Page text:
Van Reid, |
Daniel Plainway, or The Holiday
Haunting of the Moosepath League
The Moosepath League rides again! Led by chairman Tobias Walton of the peripatetic hat -- which always seems to pave the way in each of Van Reid's splendid books -- the trio of Eagleton, Ephram and Thump are off on another adventure. Naturally, Sundry Moss, Tobias Walton's friend, "gentleman's gentleman" and, of course, League member is keeping them company as well in Daniel Plainway, the third of Reid's novels set in turn-of-the-century Maine.
The little boy, Bird, for whom Wyckford O'Hearn suffered a gunshot wound to the shoulder, now lives safely with the recuperating O'Hearn and his mother. Efforts to track Bird's family include a drawing in the newspaper made from the painting of the woman believed to be Bird's mother.
Daniel Plainway, a country lawyer, sees the newspaper clipping by chance. He recognizes the woman as a dear friend, a member of a family shattered by pride, the only remnant of which is a child, lost since the age of 1 year old. Daniel, burdened with the guilt of promises unkept, vows to find the child and assure himself that Bird -- Bertram -- is cared for well.
Meanwhile, Tobias and Sundry are drawn into a mystery of a group called the Broumnage Club which appears dedicated to the destruction of Norse ruins. Tobias and Sundry travel north with Frederick and Isabelle Covington who are trying to verify just such a ruin and find themselves pursued by the Club.
The founding Moosepath members have their own errand -- to escort Ezra Burnbrake and his ne'er-do-well nephew Roger Noble to Hallowell. Burnbrake leaves his daughter Charlotte behind, although with misgivings, because he doesn't trust Roger's integrity or intentions. Roger is in turn deeply infatuated with Charlotte. Enter Daniel Plainway who steps right into the role of protector.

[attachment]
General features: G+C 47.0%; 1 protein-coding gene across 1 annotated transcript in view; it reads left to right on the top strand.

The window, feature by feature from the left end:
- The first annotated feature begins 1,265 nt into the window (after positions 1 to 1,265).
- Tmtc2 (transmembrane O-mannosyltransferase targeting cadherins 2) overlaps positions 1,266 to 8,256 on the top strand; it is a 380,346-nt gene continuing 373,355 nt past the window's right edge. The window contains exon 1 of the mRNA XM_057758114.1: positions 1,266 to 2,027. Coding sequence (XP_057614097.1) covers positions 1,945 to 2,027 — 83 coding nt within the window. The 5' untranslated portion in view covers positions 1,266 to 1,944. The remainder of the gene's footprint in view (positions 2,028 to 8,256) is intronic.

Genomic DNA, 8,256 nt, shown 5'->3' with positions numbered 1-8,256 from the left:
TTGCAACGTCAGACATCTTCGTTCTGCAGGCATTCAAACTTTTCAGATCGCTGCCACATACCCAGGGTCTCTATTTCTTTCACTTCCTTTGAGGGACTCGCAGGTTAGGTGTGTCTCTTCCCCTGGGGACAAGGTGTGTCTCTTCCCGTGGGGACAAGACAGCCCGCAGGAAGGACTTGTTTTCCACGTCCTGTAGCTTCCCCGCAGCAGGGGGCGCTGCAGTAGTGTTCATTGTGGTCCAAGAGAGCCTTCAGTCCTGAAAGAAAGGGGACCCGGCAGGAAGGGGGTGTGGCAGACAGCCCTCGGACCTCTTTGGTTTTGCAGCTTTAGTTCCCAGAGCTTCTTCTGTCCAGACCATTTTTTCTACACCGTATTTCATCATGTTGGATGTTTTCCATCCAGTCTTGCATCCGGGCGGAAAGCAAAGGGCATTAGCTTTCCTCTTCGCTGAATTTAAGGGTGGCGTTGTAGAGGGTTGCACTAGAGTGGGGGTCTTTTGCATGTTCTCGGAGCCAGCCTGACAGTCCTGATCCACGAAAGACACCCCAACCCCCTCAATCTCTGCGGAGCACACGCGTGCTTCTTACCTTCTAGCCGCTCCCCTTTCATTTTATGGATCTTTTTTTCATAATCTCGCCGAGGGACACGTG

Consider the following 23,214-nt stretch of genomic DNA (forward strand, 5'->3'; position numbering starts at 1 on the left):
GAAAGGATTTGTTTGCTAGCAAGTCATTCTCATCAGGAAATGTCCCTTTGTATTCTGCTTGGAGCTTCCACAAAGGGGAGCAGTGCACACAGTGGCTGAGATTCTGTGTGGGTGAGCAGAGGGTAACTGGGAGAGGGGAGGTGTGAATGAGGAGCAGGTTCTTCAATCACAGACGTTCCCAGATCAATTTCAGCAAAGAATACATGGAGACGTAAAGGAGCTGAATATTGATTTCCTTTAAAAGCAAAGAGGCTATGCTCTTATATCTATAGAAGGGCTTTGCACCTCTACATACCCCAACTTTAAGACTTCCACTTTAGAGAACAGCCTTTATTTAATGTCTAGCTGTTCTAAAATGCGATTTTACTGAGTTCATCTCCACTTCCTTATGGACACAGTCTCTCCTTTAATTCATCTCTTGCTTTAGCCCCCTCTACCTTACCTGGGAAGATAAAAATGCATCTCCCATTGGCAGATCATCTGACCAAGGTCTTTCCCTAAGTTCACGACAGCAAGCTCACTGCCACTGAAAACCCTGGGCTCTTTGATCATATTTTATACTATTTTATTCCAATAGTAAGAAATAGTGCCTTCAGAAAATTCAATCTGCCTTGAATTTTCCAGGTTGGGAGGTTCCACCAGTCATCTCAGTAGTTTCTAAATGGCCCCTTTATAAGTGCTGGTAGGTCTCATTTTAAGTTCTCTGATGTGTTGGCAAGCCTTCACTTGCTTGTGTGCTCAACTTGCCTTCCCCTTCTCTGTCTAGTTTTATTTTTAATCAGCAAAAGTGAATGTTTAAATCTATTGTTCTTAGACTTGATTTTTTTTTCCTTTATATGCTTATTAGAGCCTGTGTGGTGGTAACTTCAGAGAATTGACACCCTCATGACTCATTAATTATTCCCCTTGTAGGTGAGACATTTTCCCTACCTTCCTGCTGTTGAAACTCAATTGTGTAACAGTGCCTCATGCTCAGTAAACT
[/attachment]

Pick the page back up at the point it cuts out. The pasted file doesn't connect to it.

As in Reid's previous novels, all the convoluted story lines converge and weave together neatly. The plot is fast-paced, and Reid outdoes himself with his characters. The Moosepath Leaguers encounter their more worldly counterparts in the Dash-It-All Boys; the two clubs end up on opposite sides of a snowball fight to remember. Charlotte and Daniel take shelter with a clutch of elderly spinster sisters; it is hoped that Reid will have use for the sisters in a future novel. The regular characters are even more rounded out, especially Eagleton, Ephram and Thump who are still charmingly innocently but less buffoonish. Eagleton in particular has a remarkable experience regarding and incident between a cabbie and a woman and the silver cross she gives Eagleton as a gift. Toby and Phileda McCannon get more to the point regarding their friendship -- could we be hearing wedding bells soon? Also, storyteller Isherwood Tolly doesn't let us down as he relates the tale of the wrong-heeled boots, then later leads Sundry and Daniel to John Neptune for an important contribution to the story.
The afterword hints that there is another adventure to come, possibly concerning the Mrs. Roberto, the ascensionist in the attractive suit of tights. Unfortunately, it doesn't hint at when, but Daniel Plainway should wholly absorb your attention from that distracting fact.
[ by Donna Scanlon ]